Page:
Vehicle Overview from Kelley Blue Book
KBB.com 2002 Mitsubishi Lancer Overview
|The Little Car Big on Space|
The Lancer may be Mitsubishi's smallest offering in the U.S., but that doesn't mean it has to skimp on room, value or quality in order to wear the three-diamonds badge. Mitsubishi knows that in order for the Lancer to take on such high-volume champs as the Honda Civic and Toyota Corolla, it must offer more than just a carbon copy of the competition. In terms of interior room, horsepower and price, the Lancer puts forth a genuine alternative for those seeking a more personal form of economical transportation.
The Lancer is available in three trimsES, LS and OZ Rallythough the suspension and engine remain the same for all. The ES may be the entry level Lancer, yet its content level and rally-car-inspired construction are anything but ordinary. Standard equipment includes air conditioning, power windows, power door locks, 100-watt AM/FM/CD audio, 8-way adjustable driver's seat and a tachometer. That's a pretty impressive list that on some cars would constitute the top-of-the-line model. The next step up is the LS; it adds cruise control, keyless entry, rear-center folding armrest with integral cup holders, six speaker premium audio and a 60/40 split fold-down rear seat. While the LS represents the most luxurious Lancer, the sporting side of the little sedan is left to the OZ Rally edition. Inspired by the Evolution rally car, the OZ features 15-inch OZ wheels, performance tires, front and rear bumper extensions, a rear spoiler and brushed metal interior trim. The OZ looks hot, but we'd really like to see Mitsubishi give it the muscle to back up the look. We know the turbo-charged Evo rally car is on its way to do battle with the Subaru WRX, so maybe Mitsubishi put the OZ here just to whet everyone's appetite for what's about to come ashore.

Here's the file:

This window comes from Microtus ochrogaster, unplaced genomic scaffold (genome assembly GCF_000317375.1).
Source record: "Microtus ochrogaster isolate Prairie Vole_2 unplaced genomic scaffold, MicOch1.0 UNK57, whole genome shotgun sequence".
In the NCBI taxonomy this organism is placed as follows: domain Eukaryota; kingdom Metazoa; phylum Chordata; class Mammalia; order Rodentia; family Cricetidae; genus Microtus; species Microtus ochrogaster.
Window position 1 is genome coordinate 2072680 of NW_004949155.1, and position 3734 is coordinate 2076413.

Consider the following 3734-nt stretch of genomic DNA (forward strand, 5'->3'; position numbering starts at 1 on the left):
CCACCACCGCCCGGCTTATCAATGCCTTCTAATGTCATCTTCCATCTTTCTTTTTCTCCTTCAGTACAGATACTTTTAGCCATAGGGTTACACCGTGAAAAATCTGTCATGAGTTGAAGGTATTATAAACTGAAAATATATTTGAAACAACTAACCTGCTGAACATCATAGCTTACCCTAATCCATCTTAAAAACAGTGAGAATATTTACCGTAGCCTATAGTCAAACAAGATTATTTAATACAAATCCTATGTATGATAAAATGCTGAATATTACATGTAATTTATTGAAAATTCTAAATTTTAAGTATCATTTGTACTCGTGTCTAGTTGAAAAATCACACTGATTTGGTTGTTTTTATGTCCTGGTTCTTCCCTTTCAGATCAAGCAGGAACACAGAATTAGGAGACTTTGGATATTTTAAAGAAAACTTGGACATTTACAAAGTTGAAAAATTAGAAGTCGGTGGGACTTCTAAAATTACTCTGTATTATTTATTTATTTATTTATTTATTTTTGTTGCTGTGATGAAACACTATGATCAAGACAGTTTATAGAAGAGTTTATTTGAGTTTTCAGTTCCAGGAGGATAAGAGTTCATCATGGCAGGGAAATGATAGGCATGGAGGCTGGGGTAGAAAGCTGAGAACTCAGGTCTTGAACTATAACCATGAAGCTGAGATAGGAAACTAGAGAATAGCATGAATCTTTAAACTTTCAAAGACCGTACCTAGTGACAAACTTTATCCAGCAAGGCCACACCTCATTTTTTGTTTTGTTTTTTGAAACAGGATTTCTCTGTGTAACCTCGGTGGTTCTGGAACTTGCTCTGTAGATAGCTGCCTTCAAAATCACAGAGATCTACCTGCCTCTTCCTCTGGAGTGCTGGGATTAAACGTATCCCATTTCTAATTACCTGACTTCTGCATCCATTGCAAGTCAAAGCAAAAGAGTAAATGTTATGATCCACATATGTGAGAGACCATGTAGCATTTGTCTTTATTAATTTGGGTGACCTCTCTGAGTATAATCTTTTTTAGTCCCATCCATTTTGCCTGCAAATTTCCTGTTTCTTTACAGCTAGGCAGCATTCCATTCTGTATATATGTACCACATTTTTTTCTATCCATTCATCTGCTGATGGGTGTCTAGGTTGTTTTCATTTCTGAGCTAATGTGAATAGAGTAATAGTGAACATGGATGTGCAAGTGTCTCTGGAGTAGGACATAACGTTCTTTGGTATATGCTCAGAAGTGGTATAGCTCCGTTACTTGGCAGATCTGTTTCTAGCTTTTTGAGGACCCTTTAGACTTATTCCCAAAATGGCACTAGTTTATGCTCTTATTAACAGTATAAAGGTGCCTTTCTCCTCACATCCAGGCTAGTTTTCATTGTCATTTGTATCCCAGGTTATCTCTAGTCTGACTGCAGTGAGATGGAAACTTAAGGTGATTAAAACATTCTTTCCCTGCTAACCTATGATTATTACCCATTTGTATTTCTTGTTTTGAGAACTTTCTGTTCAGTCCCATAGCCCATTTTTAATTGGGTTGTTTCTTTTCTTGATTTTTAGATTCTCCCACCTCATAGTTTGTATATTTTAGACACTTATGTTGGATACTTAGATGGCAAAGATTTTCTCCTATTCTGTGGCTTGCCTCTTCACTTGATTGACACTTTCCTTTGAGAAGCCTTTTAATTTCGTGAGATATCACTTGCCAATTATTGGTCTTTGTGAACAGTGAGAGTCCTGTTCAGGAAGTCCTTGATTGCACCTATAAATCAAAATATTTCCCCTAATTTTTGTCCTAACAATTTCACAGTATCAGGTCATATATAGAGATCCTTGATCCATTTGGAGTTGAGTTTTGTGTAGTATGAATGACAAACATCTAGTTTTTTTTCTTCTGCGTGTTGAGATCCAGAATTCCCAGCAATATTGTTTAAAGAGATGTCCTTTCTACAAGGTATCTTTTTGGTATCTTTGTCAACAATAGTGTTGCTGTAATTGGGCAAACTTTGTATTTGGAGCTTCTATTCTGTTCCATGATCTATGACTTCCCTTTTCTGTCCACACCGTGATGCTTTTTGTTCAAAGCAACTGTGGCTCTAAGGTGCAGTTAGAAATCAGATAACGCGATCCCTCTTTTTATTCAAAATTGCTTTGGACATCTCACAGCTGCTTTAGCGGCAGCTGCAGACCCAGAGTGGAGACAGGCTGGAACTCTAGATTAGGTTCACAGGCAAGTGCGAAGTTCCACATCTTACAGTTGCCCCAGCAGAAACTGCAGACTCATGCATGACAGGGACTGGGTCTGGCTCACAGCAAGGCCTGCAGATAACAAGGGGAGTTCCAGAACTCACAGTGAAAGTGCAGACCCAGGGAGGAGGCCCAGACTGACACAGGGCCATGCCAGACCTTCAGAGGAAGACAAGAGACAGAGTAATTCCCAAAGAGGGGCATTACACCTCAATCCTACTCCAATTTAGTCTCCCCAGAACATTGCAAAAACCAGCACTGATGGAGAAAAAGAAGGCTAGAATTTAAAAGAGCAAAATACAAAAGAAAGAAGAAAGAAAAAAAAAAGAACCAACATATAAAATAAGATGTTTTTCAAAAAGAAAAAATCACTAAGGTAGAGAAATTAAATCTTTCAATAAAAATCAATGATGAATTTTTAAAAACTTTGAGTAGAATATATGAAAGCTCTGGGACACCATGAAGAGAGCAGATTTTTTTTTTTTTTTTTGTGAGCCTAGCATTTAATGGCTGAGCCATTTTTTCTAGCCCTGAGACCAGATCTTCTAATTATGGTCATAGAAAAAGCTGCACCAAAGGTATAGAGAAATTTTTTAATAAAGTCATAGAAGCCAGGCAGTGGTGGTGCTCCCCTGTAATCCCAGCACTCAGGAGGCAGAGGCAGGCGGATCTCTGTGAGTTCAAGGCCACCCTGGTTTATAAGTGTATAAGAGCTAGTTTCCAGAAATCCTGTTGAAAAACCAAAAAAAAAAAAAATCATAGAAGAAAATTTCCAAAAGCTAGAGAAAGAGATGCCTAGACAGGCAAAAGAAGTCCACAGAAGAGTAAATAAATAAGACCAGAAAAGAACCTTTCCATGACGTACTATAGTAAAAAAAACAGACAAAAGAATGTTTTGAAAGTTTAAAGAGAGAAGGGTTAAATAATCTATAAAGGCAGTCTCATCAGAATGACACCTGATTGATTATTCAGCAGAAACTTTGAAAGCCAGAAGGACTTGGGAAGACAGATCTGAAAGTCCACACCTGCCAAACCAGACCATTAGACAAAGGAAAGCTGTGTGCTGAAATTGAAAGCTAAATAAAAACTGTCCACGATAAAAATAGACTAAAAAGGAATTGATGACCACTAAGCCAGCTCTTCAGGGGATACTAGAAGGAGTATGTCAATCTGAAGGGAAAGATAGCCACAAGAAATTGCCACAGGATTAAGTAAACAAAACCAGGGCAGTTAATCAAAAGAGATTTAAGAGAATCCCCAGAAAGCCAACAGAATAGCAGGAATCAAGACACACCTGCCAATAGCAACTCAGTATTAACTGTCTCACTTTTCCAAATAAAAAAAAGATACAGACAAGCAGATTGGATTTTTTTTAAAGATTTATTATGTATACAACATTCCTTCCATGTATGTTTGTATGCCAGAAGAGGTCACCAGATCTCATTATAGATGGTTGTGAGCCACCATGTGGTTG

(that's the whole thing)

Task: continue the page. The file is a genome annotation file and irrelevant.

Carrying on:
Slip inside the Lancer and you'll discover an inviting interior that is so refined it could easily have come from an expensive midsized sedan. Your passengers will probably feel it too, especially those in the backseat where the head and leg room almost rivals that of the larger Galant. The dash, door and headliner are all made from high-quality materials and appear rich to the eye and touch. The dash itself is handsomely laid out in a sweeping curve that bulges out where the audio and HVAC controls are and then recedes back to make room for the passenger's knees. The Lancer's bucket seats are also very comfortable, with good side bolstering and a substantial seat cushion that does not leave long legs without proper support.
On the road, the Lancer exhibits its rally-car roots with a taut chassis that remains free from vibration and an equally tight suspension setup. Twisting turns and quick lane-change maneuvers do not phase the Lancer and you'll likely find its effortless ability to dart around objects will have you seeking them out just to get a quick rush. The 5-speed manual is one of the smoothest we've tested and works well with the 130-horsepower 2.0-liter engine. For those who prefer an automatic transmission, Mitsubishi has equipped the Lancer with its adaptive shift technologyanother example of a feature usually found in highline vehicles. The Mitsubishi automatic actually monitors the way you drive and learns your patterns. If you are the type that slams the pedal to the floor every time the light changes, the transmission adapts to your jack-rabbit style of driving and sets its shift points higher up in the rpm range, to provide better performance. If, on the other hand, you are more concerned with economy and lightly feather the throttle, the transmission will understand your motives as well and set the shift pattern lower in the rpm range, for optimal fuel economy. In all, it's a very nice setup and the 4-speed automatic is a pleasure to drive.
The Lancer gets a good review from us; we think you'll find its combination of comfort, room and economy a viable alternative to the other small sedans on the market today.
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